It has been established that one's environment can affect personality. One common environmental factor that has been shown to impact personality is culture. Culture can define which traits and behaviors are considered important, desirable, or undesirable. Culture has also been connected to gender roles and how they in turn influence personality and identity.

    A child’s cultural environment also influences personality development more directly by encouraging (i.e., socializing) certain kinds of behaviors (Mendoza-Denton & Mischel, 2007; Mischel & Shoda, 1995). For example, many children in China are raised to be shy, whereas many in Zambia and the United States are raised to smile and be outgoing (X. Chen, Rubin, & Sun, 1992; Hale-Benson, 1986; D. Y. F. Ho, 1986, 1994; Huntsinger & Jose, 2006).

    Cultural norms can dictate what traits are considered important to personality. The researcher Gordon Allport considered culture to be an important influence on traits. and defined common traits as those recognized within a culture. These may vary from culture to culture based on differing values, needs, and beliefs. Positive and negative traits can be determined by cultural expectations: what is considered a positive trait in one culture may be considered negative in another, thus resulting in different expressions of personality.

    One well-documented example of how culture can affect personality is the difference between individualistic societies and collectivist societies. Individualist cultures emphasize personal achievement regardless of the group goals, resulting in a strong sense of competition. Collectivist cultures emphasize family and group goals above individual needs or desires. The stereotypes of a "good person" in a collectivist culture is trustworthy, honest, and generous. This culture emphasizes traits that are helpful to people working in groups. A "good person" in an individualist culture is more assertive and strong, both of which are characteristics that are helpful for competing.

    Nature and nurture interact in numerous ways to shape children’s personalities (Bates & Pettit, 2007; N. A. Fox, Henderson, Rubin, Calkins, & Schmidt, 2001; Keogh, 2003). For instance, children who are temperamentally energetic and adventuresome will seek out a wider variety of experiences than those who are quiet and restrained. Children who are naturally vivacious and outgoing will have more opportunities than shy children to learn social skills and establish rewarding interpersonal relationships. When children have temperaments that clash with cultural norms or parental expectations, they are apt to evoke negative reactions in others and lead parents to use a more controlling, authoritarian parenting style (N. Eisenberg & Fabes, 1994; Maccoby, 2007; Scarr, 1993; Stice & Barrera, 1995).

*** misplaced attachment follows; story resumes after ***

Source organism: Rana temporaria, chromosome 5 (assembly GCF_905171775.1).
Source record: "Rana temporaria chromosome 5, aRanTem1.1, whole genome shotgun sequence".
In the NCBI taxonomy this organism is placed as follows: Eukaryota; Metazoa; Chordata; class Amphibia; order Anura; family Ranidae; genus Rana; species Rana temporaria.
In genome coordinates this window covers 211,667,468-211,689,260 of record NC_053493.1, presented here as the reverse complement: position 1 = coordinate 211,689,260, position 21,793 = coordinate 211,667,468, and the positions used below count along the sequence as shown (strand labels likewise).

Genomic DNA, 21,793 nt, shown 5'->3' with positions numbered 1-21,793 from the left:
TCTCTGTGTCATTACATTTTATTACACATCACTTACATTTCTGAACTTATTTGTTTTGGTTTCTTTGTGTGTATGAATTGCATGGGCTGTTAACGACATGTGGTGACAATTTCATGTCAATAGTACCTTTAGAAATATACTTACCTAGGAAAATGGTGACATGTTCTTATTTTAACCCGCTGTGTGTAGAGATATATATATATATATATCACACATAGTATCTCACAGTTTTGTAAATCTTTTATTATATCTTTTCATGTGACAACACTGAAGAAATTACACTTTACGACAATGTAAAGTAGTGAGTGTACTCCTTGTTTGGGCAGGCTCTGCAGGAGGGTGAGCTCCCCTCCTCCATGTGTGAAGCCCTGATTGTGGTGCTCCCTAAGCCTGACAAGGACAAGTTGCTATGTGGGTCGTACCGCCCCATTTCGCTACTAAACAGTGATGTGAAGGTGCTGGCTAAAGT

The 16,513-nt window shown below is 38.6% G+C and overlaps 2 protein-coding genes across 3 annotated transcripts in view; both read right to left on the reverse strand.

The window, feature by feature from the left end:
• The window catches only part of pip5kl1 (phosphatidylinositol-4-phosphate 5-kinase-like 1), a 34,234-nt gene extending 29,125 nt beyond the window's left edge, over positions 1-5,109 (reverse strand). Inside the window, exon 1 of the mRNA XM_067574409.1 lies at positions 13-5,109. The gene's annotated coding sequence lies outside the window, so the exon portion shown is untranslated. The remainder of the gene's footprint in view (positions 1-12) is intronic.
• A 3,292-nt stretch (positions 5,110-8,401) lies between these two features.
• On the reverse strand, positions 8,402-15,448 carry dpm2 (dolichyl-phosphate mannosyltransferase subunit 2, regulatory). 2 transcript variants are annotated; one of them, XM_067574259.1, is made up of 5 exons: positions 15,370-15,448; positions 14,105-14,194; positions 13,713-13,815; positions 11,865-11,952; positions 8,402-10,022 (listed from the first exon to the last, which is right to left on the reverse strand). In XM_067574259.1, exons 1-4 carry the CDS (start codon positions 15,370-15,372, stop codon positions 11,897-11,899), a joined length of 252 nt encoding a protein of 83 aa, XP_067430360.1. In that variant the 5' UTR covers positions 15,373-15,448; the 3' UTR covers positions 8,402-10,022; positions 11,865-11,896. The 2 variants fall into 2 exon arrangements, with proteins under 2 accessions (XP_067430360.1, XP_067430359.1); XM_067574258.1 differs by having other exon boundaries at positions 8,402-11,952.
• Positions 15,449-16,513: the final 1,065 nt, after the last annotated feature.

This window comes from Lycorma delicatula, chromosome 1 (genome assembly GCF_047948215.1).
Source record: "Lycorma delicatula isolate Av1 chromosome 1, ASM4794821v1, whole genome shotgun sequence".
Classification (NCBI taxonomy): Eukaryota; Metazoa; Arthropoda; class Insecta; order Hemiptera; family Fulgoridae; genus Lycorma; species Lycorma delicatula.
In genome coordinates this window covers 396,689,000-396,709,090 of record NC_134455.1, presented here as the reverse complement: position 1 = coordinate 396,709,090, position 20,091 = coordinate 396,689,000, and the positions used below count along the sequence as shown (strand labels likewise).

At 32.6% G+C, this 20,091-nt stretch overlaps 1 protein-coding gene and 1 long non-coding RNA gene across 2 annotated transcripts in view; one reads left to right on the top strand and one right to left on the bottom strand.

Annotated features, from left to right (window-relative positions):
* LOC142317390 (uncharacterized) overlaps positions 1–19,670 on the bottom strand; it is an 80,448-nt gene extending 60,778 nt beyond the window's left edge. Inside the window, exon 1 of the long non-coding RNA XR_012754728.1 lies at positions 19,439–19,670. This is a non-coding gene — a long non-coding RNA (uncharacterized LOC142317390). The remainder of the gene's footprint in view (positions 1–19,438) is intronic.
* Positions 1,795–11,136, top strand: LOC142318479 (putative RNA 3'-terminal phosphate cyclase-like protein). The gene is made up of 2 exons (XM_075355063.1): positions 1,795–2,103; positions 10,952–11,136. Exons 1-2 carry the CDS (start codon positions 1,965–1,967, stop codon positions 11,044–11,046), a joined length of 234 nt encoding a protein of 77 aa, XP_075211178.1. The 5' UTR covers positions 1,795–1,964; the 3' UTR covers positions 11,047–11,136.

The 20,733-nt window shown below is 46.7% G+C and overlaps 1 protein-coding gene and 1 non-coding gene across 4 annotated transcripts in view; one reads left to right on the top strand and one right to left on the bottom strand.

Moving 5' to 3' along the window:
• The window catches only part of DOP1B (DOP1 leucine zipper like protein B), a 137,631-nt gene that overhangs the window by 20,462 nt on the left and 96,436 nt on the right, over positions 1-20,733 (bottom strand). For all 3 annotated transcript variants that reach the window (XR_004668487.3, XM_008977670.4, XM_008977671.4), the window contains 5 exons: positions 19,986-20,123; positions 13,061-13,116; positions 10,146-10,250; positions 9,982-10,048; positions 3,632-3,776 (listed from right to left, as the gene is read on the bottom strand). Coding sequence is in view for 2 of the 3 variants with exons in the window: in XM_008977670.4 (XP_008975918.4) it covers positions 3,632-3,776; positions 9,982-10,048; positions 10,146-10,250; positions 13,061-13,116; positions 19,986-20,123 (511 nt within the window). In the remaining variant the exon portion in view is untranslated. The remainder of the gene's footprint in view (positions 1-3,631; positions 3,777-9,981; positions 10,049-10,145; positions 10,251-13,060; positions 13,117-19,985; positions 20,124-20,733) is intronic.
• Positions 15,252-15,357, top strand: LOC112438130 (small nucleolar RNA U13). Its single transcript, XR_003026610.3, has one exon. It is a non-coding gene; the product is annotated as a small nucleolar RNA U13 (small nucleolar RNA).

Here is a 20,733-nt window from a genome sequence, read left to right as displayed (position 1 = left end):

The Importance of Socialization

    We have just noted that socialization is how culture is learned, but socialization is also important for another important reason. To illustrate this importance, let’s pretend we find a 6-year-old child who has had almost no human contact since birth. After the child was born, her mother changed her diapers and fed her a minimal diet but otherwise did not interact with her. The child was left alone all day and night for years and never went outside. We now find her at age 6. How will her behavior and actions differ from those of the average 6-year-old? Take a moment and write down all the differences you would find.

    In no particular order, here is the list you probably wrote. First, the child would not be able to speak; at most, she could utter a few grunts and other sounds. Second, the child would be afraid of us and probably cower in a corner. Third, the child would not know how to play games and interact with us. If we gave her some food and utensils, she would eat with her hands and not know how to use the utensils. Fourth, the child would be unable to express a full range of emotions. For example, she might be able to cry but would not know how to laugh. Fifth, the child would be unfamiliar with, and probably afraid of, our culture’s material objects, including cell phones and televisions. In these and many other respects, this child would differ dramatically from the average 6-year-old youngster in the United States. She would look human, but she would not act human. In fact, in many ways she would act more like a frightened animal than like a young human being, and she would be less able than a typical dog to follow orders and obey commands.

    As this example indicates, socialization makes it possible for us to fully function as human beings. Without socialization, we could not have our society and culture. And without social interaction, we could not have socialization. Our example of a socially isolated child was hypothetical, but real-life examples of such children, often called feral children, have unfortunately occurred and provide poignant proof of the importance of social interaction for socialization and of socialization for our ability to function as humans.